The effects of mutations
Since all cells in our body contain DNA, there are lots of places for mutations to occur; however, some mutations cannot be passed on to offspring and do not matter for evolution. Somatic mutations occur in non-reproductive cells and won't be passed onto offspring. For example, the golden color on half of this Red Delicious apple was caused by a somatic mutation. Its seeds will not carry the mutation.
The only mutations that matter to large-scale evolution are those that can be passed on to offspring. These occur in reproductive cells like eggs and sperm and are called germ line mutations.
Effects of germ line mutations
A single germ line mutation can have a range of effects:
- No change occurs in phenotype.
Some mutations don't have any noticeable effect on the phenotype of an organism. This can happen in many situations: perhaps the mutation occurs in a stretch of DNA with no function, or perhaps the mutation occurs in a protein-coding region, but ends up not affecting the amino acid sequence of the protein.
- Small change occurs in phenotype.
A single mutation caused this cat's ears to curl backwards slightly.
- Big change occurs in phenotype.
Some really important phenotypic changes, like DDT resistance in insects are sometimes caused by single mutations. A single mutation can also have strong negative effects for the organism. Mutations that cause the death of an organism are called lethals and it doesn't get more negative than that.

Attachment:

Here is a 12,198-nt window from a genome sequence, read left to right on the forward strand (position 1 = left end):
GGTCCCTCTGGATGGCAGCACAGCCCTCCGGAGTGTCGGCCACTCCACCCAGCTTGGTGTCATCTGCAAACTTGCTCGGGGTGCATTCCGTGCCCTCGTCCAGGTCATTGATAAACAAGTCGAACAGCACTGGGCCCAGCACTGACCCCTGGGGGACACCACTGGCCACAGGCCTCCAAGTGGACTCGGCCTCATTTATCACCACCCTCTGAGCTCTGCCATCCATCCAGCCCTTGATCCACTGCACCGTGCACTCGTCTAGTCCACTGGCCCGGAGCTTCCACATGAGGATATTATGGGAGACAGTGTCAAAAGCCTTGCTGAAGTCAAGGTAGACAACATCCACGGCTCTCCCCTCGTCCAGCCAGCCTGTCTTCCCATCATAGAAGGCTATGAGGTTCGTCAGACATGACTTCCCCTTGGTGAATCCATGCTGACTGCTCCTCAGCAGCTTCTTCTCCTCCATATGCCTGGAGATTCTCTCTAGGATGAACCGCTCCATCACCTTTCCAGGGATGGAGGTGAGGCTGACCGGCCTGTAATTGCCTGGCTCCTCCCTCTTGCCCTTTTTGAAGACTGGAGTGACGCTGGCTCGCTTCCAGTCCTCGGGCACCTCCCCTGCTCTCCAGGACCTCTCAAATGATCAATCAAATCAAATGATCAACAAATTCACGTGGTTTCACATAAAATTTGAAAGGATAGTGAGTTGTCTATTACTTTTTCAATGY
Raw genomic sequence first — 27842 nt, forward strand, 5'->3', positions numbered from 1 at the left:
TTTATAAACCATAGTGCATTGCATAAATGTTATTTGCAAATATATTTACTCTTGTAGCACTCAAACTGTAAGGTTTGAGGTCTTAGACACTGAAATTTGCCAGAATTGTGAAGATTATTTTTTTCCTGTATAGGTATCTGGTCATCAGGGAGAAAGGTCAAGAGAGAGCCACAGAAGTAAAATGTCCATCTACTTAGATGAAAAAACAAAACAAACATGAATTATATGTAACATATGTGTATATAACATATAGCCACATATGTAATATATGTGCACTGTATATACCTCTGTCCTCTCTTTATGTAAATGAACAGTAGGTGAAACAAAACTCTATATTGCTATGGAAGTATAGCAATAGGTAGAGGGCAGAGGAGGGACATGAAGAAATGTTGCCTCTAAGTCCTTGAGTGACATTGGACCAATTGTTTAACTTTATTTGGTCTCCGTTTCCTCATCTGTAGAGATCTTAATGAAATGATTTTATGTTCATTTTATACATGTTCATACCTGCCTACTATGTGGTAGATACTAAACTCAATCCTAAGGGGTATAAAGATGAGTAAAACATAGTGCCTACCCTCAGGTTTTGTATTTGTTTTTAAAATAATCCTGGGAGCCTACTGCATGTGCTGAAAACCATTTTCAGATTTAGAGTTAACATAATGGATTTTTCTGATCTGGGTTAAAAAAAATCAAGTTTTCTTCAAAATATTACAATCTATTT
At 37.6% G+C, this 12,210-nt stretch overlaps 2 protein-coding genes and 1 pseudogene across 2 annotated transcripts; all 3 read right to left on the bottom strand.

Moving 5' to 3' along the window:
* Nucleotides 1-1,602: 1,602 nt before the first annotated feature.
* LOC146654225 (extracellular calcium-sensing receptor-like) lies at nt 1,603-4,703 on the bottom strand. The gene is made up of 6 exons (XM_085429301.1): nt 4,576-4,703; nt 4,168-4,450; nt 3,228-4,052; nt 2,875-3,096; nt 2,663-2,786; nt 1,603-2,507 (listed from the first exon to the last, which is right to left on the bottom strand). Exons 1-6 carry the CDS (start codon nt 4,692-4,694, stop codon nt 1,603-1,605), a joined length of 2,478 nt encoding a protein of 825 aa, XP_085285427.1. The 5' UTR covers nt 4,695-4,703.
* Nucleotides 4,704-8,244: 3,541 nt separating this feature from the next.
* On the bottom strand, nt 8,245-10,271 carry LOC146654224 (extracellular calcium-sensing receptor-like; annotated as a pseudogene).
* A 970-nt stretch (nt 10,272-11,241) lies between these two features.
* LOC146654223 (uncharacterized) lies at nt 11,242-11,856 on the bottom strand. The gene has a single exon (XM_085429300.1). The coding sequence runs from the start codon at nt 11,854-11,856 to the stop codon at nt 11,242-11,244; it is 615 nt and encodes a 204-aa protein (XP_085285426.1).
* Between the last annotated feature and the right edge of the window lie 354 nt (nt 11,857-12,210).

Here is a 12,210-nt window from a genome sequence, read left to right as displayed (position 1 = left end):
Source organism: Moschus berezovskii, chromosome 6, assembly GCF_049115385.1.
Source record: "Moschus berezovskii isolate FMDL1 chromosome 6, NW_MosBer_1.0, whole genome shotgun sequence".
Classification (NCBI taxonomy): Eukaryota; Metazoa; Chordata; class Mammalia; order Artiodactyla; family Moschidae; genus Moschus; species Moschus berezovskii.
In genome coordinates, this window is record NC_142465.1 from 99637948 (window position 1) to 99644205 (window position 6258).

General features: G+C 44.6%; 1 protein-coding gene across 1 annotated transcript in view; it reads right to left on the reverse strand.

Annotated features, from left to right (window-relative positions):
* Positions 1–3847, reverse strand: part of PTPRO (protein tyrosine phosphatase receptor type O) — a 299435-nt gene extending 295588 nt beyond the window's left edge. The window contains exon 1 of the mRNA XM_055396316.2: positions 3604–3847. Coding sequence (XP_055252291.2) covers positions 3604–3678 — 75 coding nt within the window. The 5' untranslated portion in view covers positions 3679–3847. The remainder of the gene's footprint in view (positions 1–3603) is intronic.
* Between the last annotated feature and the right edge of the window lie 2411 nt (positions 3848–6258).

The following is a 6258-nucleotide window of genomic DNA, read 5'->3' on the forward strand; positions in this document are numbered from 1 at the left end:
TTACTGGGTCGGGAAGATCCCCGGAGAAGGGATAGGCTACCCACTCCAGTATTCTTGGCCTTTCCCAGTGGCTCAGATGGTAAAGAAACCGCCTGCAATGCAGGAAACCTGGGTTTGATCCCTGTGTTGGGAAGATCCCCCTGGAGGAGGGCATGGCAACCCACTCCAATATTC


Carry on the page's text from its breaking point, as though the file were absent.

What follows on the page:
Little mutations with big effects: Mutations to control genes
Mutations are often the victims of bad press unfairly stereotyped as unimportant or as a cause of genetic disease. While many mutations do indeed have small or negative effects, another sort of mutation gets less airtime. Mutations to control genes can have major (and sometimes positive) effects.
Some regions of DNA control other genes, determining when and where other genes are turned "on". Mutations in these parts of the genome can substantially change the way the organism is built. The difference between a mutation to a control gene and a mutation to a less powerful gene is a bit like the difference between whispering an instruction to the trumpet player in an orchestra versus whispering it to the orchestra's conductor. The impact of changing the conductor's behavior is much bigger and more coordinated than changing the behavior of an individual orchestra member. Similarly, a mutation in a gene "conductor" can cause a cascade of effects in the behavior of genes under its control.
Many organisms have powerful control genes that determine how the body is laid out. For example, Hox genes are found in many animals (including flies and humans) and designate where the head goes and which regions of the body grow appendages. Such master control genes help direct the building of body "units," such as segments, limbs, and eyes. So evolving a major change in basic body layout may not be so unlikely; it may simply require a change in a Hox gene and the favor of natural selection.